Music Theory for Recorder: Miscellaneous
This final page is a collection of music theory topics that don't fit into the previous sections. You can mix and match these topics in any order. Here you will find fingering charts, an explanation of clefs and how they relate to recorder ranges, technical hints on how to read music written for a human choir, and a brief explanation of transposing instrument families. As before, you will find more detailed explanations for all of these in the NOTES.
Personal Fingering Chart
Print out this blank template for each instrument owned and record alternate fingerings for that particular instrument. Also available is another fingering chart that shows possible fingerings for extremely high notes.
Examples of Articulation
YouTube Video: The Flute Coach
Originally conceived for flutes, these instructions adapt well to the types of articulation we come across in our recorder repertoire.
The Curious History of the Clef
YouTube Video: Orchestra of the Age of Enlightenment
A succinct history of the various clef signs in Western music.
Recorder Ranges and Special Clef Signs
All recorders start either on their lowest F or C and ascend two octaves + 1 note. This chart shows recorder ranges at actual concert pitch.
BACH Chorale 7 SATB
JANEQUIN Ce sont galants SATB
EAST O do not run away SSA
HANDEL Gavotte (Orestes) SAB
"Alto Up" Exercises
PDF and MP3 Playback
The ranges of the Alto recorder and the human Alto voice are an octave apart. Sometimes the Alto recorder is given a human Alto part to play. The recorder player must read these notes an octave higher than written. This file presents 4 pieces from the Play at Home Series designed as an exercise in this skill.
Reading Hymn Format
PDF, MP3 Playback, and YouTube Video: 12tone
Recorder players occasionally are asked to read from standard hymnals. This requires special sight-reading adjustments for some of the parts (see Reading Hymn Format in the Notes). As a challenge, click on "Download File" to view all 371 of Bach's Chorales in hymn format and try sight-reading a few pages for a real mental exercise! The videos in the two tiles below can be played along with and are the first of a whole series of videos of all the Chorales.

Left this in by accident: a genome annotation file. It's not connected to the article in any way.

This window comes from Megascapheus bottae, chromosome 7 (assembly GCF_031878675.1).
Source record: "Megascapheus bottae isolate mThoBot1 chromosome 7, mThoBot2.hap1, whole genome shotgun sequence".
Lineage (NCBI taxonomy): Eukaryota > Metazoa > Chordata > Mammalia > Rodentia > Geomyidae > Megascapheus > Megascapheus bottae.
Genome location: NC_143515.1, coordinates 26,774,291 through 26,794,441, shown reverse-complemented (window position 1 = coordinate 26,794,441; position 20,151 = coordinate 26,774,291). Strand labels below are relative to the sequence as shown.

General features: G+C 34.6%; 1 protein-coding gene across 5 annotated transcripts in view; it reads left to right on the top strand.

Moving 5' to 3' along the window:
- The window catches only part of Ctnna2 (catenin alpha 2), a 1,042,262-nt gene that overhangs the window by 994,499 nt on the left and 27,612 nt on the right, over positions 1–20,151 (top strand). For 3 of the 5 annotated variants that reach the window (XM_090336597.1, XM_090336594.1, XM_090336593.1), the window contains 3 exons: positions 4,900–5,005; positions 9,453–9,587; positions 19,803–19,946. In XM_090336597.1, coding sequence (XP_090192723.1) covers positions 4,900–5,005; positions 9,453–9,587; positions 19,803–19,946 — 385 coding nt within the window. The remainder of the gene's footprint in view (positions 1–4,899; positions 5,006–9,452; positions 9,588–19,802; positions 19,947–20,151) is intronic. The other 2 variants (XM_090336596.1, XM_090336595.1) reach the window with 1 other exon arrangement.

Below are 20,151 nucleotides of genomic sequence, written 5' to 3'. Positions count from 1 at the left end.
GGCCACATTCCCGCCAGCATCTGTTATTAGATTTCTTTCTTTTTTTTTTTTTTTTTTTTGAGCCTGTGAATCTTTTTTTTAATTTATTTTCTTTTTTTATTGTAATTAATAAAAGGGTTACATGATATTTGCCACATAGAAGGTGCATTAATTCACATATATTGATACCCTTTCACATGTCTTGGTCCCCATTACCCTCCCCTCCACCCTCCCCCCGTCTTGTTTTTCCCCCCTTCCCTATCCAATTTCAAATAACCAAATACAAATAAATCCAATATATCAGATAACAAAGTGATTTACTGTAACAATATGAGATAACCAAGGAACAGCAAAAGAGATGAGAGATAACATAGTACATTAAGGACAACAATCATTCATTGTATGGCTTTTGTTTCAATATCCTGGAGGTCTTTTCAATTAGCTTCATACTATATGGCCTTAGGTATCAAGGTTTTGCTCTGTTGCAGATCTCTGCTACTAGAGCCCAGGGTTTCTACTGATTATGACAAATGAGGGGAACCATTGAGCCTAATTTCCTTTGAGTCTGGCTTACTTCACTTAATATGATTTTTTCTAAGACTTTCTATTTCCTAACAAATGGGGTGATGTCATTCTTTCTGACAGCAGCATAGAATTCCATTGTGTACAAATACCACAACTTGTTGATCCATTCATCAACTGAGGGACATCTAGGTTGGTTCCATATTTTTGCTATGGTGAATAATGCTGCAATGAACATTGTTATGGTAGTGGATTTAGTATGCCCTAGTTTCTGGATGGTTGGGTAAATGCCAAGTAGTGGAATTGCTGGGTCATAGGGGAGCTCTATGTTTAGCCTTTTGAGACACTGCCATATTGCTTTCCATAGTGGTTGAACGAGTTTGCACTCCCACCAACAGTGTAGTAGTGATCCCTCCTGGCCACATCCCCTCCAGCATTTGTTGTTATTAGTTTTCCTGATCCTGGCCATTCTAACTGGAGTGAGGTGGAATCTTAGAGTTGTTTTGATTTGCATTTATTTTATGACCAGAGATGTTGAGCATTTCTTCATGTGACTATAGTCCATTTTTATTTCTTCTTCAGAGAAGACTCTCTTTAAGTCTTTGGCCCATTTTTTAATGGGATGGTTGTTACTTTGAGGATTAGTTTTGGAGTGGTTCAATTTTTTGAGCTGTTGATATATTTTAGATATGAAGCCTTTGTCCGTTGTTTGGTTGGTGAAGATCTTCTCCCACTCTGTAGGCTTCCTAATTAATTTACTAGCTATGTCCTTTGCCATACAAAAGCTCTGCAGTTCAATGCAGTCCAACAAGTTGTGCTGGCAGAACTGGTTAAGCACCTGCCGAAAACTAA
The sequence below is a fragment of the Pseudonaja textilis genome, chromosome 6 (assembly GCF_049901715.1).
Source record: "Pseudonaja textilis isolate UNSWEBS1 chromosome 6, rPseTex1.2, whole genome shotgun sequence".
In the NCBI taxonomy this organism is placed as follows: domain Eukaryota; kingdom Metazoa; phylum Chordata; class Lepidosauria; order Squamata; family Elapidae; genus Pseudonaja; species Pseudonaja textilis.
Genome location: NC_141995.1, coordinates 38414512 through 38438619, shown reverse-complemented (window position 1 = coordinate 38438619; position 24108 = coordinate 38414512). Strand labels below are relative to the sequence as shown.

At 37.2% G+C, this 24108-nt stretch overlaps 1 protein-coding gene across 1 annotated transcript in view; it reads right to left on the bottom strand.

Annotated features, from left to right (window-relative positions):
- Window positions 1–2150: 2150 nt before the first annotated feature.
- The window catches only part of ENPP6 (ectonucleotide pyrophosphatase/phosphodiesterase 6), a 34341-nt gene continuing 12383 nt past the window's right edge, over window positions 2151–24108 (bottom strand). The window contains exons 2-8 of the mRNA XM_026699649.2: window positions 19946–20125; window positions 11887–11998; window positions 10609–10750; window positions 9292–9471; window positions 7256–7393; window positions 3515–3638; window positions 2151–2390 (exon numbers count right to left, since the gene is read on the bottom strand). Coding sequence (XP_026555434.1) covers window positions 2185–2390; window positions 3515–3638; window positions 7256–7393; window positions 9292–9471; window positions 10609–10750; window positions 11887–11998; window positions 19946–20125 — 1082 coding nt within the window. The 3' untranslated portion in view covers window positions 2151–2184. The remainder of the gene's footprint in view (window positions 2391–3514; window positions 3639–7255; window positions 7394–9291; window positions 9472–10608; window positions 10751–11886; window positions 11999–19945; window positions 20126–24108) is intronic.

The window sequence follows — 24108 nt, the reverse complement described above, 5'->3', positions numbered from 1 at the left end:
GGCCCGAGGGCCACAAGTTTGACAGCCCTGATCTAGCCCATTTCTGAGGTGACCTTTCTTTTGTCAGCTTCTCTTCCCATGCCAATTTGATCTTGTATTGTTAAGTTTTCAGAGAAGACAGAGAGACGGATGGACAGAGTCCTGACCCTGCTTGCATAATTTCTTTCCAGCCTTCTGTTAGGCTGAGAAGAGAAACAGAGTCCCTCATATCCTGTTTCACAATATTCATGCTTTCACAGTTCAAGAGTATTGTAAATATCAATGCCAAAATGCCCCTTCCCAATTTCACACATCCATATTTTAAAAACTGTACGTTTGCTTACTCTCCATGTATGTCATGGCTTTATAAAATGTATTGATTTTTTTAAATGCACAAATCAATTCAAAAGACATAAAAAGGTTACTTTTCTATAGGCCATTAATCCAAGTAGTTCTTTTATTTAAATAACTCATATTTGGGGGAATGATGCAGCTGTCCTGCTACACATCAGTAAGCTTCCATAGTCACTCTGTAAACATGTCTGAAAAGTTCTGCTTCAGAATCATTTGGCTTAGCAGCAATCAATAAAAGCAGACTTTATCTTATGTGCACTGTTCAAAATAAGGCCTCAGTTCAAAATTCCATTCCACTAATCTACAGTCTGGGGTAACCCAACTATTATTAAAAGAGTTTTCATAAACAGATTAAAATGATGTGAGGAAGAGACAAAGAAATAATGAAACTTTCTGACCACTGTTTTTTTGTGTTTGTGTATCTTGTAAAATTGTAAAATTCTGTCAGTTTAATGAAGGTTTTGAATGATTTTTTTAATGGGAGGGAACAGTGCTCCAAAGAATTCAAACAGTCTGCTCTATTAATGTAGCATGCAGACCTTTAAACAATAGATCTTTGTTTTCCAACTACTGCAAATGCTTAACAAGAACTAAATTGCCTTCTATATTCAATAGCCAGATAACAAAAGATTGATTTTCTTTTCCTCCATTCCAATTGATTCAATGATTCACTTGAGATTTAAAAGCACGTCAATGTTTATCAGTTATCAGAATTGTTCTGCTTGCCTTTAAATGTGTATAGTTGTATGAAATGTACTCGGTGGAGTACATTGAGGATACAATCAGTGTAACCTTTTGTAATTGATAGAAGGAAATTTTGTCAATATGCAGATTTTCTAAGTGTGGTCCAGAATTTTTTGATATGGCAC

BACH Chorale 5 TBGC
BACH Chorale 7 TBGC
BACH Chorale 74 TBGC
BACH Chorale 117 TBGC
1. Aus meines Herzens Grunde
PDF and YouTube Video: Synthetic Classics
The video shows the first Chorale in Bach's 371 Chorales. This YouTube playlist containing all the Chorales can be used to play along with just as you do with the Play at Home sound files. Unfortunately, the edition of the Chorales used by the arranger for the Play at Home Series uses a different numbering system. When searching for Bach's Chorales online, it is much better to use the German titles than any of the many numbering systems.
Why Do We Have Transposing Instruments
YouTube Video: Jesse Strickland
A quick explanation of why we have transposing instruments.
Concert Pitch and Transposing Instruments
YouTube Video: Brad Harrison Music
A longer explanation of how to work with transposing instruments.
Score and Audio File
This sound file can be used with the hypothetical 'transposing recorder score' in the attached pdf.
Introduction to the Keyboard
YouTube Video: Little Kids Rock
An absolute-beginner presentation of how pitches are arranged on a keyboard. More than any other instrument, a keyboard gives us an excellent visual representation of many music theory concepts. For this reason, all musicians should have at least a basic acquaintance with the layout of a keyboard.
How to Play Any Major Scale on the Piano
YouTube Video: Pianote
Scales explained using a keyboard. This gives us a very good visual representation of how the half-steps and whole-steps are combined to make a scale.
How to Play Chords on the Piano
YouTube Video: Musicians Inspired
Again, we see how a keyboard gives us a very good visual representation of the concepts of intervals and chords.